2. You have to find out where the talent is and go get it (market research and sourcing): Traditional HR administrators use the “post and pray” method, placing jobs on a big board such as Monster or CareerBuilder and hoping that someone applies who will satisfy the hiring manager. True talent pros (that’s you, HR, or it should be you) get networked into sources of talent that can help them fill openings with new hires that make a difference to the business. You’ll know you’re aligned when the hiring manager tells you you’re different from the other HR pros he has worked with, because they didn’t do squat to help him find a candidate that could make a difference. You did. That means you’re aligned.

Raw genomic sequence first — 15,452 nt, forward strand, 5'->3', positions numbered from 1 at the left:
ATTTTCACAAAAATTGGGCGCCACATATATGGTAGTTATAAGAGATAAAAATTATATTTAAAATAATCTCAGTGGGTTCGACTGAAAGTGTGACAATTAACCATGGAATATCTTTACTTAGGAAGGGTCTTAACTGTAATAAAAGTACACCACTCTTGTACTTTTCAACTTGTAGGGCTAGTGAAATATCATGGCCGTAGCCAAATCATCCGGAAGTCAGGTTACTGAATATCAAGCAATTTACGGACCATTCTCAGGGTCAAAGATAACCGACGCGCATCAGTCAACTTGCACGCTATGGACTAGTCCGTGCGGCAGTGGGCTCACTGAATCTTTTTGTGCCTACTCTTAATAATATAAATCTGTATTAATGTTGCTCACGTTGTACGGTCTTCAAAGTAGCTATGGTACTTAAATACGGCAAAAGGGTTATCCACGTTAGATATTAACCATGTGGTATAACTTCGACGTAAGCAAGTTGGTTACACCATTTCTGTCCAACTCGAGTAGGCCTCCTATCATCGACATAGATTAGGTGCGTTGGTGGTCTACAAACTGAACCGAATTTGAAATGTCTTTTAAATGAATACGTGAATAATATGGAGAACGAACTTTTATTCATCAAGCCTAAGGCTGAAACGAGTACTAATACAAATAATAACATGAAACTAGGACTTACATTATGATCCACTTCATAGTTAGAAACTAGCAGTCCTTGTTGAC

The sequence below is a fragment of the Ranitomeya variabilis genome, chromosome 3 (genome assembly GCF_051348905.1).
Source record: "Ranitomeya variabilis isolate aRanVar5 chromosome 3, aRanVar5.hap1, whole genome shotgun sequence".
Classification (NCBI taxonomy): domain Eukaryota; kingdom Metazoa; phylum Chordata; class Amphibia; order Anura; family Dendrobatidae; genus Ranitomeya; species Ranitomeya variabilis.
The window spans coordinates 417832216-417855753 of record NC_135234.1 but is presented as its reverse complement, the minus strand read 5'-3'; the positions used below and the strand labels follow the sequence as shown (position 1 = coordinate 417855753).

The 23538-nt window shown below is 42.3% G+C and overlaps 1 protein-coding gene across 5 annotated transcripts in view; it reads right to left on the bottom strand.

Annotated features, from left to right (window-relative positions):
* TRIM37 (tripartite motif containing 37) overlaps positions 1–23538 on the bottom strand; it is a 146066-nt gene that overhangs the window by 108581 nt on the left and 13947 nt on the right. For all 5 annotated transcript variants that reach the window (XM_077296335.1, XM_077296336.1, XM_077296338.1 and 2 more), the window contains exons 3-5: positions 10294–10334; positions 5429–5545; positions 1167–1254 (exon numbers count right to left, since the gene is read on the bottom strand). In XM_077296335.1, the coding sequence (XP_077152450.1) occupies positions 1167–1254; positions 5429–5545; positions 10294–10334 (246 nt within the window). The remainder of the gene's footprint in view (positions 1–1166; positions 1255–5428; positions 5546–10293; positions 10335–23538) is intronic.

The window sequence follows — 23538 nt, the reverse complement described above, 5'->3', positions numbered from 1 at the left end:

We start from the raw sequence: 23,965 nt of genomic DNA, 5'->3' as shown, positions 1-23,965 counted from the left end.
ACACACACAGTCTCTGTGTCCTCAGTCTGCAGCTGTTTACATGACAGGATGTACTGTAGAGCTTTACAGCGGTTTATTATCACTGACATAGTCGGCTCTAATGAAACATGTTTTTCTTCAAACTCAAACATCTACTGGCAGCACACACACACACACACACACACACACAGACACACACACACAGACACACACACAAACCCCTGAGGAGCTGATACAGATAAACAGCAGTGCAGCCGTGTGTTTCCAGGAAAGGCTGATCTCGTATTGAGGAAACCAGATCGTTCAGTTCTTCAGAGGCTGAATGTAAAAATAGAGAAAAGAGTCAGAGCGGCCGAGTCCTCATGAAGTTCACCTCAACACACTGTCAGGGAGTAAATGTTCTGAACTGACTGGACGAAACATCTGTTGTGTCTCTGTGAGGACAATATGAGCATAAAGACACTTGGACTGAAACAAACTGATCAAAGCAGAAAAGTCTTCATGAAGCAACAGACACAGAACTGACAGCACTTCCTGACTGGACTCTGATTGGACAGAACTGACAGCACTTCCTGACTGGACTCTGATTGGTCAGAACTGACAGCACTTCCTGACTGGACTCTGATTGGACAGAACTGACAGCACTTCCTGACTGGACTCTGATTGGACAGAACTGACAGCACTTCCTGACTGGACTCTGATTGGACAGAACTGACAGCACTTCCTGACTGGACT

3. You become the expert to your managers on what talent costs (compensation analysis): The hiring manager wants to pay $50,000 to fill the position in question. By being tuned in to the market and (gasp!) being aggressive with candidates on compensation issues, you’ll be able to tell your manager what skill A, B and C is going to cost in the open market and be able to back it up. Kind of beats the hiring manager bringing printouts from Salary.com and telling you what the market reality is, doesn’t it?
4. You know why it didn’t work out with the last three hires (employee relations reviews): Why did the last person leave? Why didn’t Johnny work out? Recruiting gives the savvy HR pro a perfect reason to dig into the realities of the client group in question, from performance expectations to team dynamics to managerial style. Asking open-ended questions in these areas in the context of the recruiting process is the perfect way to be viewed as a street-smart consultant who “gets it.” Feeling the alignment yet?